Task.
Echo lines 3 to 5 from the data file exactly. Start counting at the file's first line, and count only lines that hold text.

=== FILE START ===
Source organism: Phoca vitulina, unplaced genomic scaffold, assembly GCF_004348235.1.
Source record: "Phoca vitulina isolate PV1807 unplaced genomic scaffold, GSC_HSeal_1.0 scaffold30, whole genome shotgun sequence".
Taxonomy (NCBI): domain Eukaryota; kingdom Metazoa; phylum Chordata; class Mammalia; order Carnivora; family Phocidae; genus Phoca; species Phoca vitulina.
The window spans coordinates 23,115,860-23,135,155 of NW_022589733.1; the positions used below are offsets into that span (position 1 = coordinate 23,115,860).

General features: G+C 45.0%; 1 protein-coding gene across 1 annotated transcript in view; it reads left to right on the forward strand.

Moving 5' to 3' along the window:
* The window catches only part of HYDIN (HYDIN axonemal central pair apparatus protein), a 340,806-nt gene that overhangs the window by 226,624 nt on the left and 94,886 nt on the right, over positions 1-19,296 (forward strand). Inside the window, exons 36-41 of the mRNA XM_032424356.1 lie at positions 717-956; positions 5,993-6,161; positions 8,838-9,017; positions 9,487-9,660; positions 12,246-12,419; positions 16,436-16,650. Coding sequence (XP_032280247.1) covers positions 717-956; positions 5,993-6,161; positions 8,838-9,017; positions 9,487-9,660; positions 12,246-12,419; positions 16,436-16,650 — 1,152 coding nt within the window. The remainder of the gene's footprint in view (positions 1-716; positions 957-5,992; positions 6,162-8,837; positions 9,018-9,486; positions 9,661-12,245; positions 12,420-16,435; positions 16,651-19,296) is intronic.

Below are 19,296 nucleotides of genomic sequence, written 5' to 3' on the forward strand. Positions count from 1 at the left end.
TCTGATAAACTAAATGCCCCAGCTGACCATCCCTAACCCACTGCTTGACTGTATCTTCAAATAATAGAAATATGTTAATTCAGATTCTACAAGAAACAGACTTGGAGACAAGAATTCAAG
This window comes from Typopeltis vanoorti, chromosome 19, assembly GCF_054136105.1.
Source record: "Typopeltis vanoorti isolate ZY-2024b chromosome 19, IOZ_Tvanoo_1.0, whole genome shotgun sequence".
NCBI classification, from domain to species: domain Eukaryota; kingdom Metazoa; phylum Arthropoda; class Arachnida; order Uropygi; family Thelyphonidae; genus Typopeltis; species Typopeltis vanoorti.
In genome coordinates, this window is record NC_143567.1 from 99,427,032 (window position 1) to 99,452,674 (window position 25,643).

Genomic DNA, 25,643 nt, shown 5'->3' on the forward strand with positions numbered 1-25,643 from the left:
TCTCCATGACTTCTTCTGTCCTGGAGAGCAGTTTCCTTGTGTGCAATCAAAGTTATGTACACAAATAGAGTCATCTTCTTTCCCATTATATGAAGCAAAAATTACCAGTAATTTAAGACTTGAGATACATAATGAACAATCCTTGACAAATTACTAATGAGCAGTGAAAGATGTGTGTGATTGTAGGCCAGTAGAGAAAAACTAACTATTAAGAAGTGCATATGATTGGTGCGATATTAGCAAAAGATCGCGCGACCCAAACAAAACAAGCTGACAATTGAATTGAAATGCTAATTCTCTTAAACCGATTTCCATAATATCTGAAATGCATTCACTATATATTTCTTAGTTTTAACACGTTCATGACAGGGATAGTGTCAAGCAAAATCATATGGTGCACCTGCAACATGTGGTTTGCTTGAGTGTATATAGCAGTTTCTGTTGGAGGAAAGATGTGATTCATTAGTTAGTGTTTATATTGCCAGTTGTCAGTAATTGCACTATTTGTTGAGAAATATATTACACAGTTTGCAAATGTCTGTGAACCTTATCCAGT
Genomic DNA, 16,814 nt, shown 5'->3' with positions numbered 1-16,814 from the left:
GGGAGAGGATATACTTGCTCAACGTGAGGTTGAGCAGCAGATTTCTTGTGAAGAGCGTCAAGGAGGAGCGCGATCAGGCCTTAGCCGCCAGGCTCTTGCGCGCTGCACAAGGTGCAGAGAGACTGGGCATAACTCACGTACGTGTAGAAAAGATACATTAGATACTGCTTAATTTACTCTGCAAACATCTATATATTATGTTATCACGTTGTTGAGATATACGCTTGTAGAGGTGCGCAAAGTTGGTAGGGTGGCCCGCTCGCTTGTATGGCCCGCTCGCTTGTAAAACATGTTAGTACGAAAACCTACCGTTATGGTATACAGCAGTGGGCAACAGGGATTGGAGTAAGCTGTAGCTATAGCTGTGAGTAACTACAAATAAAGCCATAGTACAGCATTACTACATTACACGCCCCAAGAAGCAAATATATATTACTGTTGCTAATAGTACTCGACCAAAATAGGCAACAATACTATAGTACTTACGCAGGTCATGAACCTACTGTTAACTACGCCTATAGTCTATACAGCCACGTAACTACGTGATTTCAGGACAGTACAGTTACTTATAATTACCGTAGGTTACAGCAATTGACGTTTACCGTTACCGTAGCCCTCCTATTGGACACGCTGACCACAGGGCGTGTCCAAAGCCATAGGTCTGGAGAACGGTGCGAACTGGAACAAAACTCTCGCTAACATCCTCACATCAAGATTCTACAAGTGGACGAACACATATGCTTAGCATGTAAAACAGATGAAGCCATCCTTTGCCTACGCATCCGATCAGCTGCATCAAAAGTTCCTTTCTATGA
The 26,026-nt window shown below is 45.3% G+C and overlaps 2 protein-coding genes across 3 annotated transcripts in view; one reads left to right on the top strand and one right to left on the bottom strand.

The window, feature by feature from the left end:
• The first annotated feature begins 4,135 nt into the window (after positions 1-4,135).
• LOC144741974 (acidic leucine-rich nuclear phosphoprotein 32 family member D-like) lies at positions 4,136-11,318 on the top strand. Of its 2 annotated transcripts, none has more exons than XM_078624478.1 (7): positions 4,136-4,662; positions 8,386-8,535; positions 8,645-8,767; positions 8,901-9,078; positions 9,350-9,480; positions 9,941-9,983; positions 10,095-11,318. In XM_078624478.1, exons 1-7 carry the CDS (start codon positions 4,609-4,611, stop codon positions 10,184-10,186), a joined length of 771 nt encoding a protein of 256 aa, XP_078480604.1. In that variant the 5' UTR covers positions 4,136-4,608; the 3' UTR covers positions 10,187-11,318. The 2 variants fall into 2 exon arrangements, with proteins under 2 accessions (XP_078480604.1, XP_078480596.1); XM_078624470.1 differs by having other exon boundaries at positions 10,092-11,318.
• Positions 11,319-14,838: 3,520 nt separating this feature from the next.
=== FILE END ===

Taxonomy (NCBI): domain Eukaryota; kingdom Metazoa; phylum Chordata; class Mammalia; order Carnivora; family Phocidae; genus Phoca; species Phoca vitulina.
The window spans coordinates 23,115,860-23,135,155 of NW_022589733.1; the positions used below are offsets into that span (position 1 = coordinate 23,115,860).

General features: G+C 45.0%; 1 protein-coding gene across 1 annotated transcript in view; it reads left to right on the forward strand.